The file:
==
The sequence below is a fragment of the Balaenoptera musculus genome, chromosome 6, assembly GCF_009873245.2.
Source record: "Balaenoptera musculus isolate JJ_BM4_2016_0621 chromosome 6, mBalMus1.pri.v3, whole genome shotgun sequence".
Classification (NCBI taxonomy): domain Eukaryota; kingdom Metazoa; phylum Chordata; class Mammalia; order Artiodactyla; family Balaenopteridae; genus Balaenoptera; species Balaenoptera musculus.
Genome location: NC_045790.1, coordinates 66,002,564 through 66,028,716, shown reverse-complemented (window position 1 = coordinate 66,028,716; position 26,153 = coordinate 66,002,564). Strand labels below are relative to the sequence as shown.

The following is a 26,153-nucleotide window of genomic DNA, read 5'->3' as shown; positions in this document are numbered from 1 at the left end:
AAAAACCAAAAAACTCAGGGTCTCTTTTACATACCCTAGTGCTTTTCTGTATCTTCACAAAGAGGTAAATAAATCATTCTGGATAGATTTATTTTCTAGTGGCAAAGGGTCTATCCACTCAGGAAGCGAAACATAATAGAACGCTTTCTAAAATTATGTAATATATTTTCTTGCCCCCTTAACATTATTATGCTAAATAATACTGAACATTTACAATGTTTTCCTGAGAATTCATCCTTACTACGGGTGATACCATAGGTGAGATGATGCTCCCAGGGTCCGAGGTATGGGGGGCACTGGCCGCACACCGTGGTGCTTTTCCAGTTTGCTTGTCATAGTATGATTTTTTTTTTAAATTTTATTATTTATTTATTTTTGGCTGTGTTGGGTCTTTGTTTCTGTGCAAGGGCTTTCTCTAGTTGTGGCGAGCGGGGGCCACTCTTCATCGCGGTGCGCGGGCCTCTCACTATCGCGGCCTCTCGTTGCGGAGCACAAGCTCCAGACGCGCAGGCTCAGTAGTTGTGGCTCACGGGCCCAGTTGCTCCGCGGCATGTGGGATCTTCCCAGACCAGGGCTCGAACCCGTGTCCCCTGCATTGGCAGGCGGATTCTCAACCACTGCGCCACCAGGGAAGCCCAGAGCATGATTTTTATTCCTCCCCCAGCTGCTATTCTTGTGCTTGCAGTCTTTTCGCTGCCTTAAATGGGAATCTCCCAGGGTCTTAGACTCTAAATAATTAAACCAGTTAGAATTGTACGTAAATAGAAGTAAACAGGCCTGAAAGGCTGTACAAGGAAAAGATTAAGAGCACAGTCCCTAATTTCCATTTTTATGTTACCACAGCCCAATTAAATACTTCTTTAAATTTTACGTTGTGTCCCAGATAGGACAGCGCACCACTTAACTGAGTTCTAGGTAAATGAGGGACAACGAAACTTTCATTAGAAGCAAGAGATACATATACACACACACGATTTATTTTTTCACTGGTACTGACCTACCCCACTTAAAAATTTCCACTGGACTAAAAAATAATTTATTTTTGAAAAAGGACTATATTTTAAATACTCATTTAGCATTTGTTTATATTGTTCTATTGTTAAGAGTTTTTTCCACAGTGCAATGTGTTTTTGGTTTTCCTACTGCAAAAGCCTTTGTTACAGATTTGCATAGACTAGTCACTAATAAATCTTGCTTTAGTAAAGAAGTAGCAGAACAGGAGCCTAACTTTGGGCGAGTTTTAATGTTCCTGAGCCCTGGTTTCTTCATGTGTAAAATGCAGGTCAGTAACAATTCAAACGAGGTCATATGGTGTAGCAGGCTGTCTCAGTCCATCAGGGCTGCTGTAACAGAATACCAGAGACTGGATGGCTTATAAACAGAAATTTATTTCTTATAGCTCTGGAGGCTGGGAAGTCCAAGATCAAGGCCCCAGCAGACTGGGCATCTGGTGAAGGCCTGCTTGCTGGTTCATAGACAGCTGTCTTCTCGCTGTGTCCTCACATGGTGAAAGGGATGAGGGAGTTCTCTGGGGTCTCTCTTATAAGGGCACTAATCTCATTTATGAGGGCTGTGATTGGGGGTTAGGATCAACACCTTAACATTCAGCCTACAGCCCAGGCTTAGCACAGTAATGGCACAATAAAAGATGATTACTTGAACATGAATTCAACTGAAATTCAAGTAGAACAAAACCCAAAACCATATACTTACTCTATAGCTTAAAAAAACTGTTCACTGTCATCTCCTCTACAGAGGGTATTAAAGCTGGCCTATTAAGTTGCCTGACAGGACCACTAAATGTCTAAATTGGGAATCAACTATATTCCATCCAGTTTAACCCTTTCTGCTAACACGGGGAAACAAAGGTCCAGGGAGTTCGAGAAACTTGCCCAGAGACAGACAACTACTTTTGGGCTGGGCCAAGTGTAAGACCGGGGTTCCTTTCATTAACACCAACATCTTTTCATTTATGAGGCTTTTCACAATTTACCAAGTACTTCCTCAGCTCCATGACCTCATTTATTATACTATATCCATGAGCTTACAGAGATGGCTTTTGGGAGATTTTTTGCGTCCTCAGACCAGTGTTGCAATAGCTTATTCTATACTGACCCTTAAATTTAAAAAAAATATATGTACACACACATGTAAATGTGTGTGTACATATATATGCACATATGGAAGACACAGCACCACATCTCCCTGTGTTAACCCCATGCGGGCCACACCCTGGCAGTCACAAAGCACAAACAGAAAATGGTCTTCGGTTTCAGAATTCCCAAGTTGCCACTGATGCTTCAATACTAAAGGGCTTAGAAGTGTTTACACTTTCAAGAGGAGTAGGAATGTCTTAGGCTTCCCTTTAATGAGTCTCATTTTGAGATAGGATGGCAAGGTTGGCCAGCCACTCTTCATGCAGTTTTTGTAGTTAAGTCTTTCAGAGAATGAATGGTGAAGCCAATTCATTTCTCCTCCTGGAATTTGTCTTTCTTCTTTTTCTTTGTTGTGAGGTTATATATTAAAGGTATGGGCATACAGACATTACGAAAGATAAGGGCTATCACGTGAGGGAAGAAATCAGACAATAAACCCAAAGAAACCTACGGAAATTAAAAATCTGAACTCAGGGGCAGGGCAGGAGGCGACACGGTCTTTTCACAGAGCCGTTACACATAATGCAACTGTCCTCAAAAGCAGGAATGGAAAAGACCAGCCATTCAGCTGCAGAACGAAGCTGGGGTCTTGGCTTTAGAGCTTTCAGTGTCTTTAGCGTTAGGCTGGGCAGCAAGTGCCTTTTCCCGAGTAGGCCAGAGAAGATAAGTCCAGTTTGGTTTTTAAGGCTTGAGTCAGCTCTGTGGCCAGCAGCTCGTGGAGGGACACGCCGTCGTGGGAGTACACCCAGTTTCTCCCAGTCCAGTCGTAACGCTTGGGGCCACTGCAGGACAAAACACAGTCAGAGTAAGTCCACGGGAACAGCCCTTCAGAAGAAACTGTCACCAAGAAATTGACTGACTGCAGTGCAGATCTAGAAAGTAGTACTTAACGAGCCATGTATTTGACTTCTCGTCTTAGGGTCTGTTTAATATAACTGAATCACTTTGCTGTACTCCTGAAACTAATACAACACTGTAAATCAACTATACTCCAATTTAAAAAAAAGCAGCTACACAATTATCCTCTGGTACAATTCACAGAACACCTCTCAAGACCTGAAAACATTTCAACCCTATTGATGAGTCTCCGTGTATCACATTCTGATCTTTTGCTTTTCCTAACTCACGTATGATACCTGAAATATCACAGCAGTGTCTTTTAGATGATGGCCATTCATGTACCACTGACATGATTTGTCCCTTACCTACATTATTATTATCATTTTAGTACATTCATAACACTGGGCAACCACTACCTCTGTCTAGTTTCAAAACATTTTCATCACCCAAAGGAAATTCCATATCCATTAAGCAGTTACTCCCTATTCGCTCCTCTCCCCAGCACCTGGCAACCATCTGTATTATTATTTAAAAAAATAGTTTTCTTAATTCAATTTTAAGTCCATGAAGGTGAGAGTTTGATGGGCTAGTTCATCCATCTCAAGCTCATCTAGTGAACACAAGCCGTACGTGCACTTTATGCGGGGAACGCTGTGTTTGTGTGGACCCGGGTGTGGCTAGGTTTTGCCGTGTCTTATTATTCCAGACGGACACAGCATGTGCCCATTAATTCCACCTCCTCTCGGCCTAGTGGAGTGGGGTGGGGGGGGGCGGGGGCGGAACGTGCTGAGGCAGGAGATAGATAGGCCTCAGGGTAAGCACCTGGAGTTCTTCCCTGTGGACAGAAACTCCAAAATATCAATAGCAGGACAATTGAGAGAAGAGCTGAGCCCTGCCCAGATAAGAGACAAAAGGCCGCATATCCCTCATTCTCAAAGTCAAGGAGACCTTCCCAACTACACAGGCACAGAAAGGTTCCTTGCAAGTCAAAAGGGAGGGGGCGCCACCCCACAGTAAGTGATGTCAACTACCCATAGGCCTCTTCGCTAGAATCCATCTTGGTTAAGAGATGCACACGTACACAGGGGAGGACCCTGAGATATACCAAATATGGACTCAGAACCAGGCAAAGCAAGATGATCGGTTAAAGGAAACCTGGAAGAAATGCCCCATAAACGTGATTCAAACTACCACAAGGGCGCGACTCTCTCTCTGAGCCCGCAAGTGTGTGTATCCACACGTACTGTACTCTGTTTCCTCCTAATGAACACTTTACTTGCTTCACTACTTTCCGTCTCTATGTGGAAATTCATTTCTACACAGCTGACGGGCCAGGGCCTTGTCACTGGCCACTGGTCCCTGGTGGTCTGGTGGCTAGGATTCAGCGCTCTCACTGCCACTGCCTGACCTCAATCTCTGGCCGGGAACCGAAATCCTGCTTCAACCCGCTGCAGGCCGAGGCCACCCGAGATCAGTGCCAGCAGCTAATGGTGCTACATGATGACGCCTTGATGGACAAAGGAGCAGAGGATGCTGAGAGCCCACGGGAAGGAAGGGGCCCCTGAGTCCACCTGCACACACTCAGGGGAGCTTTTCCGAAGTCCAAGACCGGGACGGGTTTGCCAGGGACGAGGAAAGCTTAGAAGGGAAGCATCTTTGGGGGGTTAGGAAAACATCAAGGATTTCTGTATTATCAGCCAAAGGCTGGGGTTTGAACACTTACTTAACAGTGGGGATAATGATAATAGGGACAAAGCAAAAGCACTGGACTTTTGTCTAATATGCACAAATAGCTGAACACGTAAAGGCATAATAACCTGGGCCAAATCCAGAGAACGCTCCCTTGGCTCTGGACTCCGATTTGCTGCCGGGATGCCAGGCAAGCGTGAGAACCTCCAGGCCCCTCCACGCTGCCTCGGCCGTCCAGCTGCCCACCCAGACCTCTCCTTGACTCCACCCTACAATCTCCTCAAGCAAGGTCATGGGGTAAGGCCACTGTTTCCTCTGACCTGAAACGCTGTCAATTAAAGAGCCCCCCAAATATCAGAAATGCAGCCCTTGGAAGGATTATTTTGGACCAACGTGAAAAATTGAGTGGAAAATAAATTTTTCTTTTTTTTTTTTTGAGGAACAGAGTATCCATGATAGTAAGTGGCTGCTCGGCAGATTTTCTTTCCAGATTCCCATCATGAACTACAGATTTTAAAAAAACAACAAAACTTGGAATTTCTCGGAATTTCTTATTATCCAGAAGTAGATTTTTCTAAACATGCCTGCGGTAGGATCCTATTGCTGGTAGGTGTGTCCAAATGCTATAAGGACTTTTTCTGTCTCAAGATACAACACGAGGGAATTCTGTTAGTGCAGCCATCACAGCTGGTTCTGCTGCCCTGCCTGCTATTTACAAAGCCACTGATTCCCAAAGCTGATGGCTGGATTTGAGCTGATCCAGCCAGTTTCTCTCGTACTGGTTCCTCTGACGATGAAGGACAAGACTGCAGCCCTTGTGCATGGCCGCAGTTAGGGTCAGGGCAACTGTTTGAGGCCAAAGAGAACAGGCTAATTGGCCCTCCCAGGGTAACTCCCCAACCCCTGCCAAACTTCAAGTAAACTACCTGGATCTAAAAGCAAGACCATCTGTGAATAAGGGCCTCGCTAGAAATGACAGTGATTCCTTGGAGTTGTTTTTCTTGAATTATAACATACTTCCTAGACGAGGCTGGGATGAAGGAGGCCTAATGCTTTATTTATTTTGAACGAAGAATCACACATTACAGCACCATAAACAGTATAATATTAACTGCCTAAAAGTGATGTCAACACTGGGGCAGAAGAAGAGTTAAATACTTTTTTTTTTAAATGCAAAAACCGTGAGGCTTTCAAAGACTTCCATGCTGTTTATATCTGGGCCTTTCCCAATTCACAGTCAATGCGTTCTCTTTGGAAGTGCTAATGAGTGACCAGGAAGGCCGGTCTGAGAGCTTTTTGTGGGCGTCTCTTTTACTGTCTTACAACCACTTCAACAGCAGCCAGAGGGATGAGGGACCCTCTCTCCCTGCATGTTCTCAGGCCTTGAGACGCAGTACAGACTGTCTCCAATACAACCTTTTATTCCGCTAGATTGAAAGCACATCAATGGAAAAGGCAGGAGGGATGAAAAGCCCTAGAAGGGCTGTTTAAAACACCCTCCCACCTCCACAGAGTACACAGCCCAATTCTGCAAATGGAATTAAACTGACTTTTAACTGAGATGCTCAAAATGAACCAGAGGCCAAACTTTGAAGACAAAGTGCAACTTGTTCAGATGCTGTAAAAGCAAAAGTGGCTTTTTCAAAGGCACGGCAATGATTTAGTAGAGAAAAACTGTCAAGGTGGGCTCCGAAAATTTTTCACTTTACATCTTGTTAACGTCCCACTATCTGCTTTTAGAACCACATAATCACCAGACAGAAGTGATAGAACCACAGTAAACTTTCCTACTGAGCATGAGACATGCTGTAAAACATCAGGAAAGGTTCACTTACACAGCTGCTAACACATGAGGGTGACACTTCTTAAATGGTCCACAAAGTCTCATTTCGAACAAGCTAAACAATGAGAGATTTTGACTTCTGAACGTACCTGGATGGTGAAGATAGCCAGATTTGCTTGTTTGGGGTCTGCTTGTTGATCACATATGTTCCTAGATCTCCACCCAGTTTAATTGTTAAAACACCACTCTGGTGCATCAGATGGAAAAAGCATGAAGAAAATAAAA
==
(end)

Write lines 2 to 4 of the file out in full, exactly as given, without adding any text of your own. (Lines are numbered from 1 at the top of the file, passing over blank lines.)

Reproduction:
Source record: "Balaenoptera musculus isolate JJ_BM4_2016_0621 chromosome 6, mBalMus1.pri.v3, whole genome shotgun sequence".
Classification (NCBI taxonomy): domain Eukaryota; kingdom Metazoa; phylum Chordata; class Mammalia; order Artiodactyla; family Balaenopteridae; genus Balaenoptera; species Balaenoptera musculus.
Genome location: NC_045790.1, coordinates 66,002,564 through 66,028,716, shown reverse-complemented (window position 1 = coordinate 66,028,716; position 26,153 = coordinate 66,002,564). Strand labels below are relative to the sequence as shown.